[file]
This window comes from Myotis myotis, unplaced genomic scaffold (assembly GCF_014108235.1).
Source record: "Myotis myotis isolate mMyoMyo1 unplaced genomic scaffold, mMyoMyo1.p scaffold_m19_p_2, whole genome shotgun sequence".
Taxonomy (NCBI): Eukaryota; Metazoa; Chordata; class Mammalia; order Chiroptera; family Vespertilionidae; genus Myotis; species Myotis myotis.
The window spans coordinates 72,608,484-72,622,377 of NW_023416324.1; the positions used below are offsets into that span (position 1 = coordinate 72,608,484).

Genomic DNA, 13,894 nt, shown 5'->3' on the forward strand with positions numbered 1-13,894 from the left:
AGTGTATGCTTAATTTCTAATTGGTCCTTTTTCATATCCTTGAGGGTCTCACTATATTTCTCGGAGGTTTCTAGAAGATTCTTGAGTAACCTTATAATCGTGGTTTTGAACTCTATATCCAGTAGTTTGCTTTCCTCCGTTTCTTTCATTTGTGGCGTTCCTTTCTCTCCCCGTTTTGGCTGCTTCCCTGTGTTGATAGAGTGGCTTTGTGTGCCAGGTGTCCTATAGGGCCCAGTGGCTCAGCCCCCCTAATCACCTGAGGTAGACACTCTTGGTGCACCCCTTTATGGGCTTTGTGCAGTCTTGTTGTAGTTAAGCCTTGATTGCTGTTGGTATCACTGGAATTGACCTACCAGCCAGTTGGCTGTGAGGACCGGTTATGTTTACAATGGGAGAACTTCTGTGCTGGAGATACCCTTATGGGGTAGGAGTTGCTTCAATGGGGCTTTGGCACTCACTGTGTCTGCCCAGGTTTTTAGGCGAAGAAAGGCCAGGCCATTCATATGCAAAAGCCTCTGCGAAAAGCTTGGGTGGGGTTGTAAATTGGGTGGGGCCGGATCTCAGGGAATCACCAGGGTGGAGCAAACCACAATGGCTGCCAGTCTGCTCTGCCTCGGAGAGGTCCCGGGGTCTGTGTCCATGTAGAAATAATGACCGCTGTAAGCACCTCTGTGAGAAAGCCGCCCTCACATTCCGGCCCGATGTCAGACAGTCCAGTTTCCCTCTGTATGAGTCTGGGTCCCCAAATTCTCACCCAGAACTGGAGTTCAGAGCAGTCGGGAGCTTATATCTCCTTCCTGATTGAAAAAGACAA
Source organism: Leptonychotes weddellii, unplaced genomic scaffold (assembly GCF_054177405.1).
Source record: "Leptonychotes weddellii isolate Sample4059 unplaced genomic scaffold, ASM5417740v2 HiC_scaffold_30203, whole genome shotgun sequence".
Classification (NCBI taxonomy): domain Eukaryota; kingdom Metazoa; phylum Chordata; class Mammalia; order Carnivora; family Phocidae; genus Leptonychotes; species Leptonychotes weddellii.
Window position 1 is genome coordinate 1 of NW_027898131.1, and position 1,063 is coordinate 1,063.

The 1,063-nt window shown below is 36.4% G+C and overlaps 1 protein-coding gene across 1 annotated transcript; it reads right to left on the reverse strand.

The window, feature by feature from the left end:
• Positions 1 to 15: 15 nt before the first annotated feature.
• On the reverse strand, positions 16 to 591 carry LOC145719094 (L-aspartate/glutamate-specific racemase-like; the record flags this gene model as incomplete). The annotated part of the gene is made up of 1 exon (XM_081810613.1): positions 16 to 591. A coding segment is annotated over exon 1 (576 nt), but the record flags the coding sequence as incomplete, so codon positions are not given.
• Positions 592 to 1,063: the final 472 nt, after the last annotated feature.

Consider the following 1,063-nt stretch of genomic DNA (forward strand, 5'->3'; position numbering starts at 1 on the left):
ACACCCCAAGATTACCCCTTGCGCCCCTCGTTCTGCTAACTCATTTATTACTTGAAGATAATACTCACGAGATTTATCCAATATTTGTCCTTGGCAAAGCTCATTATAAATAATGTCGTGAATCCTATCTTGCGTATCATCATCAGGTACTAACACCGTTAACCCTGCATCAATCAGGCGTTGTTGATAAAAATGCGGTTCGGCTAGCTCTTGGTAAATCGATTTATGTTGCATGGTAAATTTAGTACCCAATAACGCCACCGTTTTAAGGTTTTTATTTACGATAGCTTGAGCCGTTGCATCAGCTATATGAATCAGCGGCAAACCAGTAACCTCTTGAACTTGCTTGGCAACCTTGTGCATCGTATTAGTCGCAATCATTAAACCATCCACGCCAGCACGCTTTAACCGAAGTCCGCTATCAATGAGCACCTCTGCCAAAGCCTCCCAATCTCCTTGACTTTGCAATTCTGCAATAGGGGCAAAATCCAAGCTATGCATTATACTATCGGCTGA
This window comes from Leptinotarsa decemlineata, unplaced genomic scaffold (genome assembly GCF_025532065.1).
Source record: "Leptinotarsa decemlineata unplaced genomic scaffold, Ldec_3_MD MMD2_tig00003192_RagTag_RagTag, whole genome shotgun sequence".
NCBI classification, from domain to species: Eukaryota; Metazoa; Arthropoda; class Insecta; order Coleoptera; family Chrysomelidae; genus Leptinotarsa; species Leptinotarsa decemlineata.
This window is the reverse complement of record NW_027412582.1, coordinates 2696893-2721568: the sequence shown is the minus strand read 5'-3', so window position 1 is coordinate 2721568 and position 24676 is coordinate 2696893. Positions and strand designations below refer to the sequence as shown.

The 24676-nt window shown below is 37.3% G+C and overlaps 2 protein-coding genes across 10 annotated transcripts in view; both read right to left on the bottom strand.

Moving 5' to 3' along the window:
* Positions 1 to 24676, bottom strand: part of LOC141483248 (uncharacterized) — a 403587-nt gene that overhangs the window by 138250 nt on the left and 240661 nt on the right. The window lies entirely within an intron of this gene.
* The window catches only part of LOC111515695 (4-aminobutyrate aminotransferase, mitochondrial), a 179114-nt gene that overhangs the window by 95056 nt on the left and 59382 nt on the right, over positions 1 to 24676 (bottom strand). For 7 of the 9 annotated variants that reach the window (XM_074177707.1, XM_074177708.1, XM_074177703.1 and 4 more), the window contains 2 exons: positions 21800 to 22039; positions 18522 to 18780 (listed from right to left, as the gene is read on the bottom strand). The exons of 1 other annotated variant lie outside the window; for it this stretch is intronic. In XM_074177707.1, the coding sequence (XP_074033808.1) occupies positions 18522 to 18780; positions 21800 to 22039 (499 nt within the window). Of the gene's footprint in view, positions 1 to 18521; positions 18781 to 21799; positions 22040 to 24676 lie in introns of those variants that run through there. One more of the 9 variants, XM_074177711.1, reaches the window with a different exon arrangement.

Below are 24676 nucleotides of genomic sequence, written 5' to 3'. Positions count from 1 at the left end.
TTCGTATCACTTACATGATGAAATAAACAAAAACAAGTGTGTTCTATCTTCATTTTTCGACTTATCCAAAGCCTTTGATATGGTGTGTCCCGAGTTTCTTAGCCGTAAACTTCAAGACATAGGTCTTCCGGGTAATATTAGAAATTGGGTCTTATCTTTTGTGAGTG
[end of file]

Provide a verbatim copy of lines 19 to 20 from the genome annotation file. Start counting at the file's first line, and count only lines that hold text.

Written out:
Source record: "Leptinotarsa decemlineata unplaced genomic scaffold, Ldec_3_MD MMD2_tig00003192_RagTag_RagTag, whole genome shotgun sequence".
NCBI classification, from domain to species: Eukaryota; Metazoa; Arthropoda; class Insecta; order Coleoptera; family Chrysomelidae; genus Leptinotarsa; species Leptinotarsa decemlineata.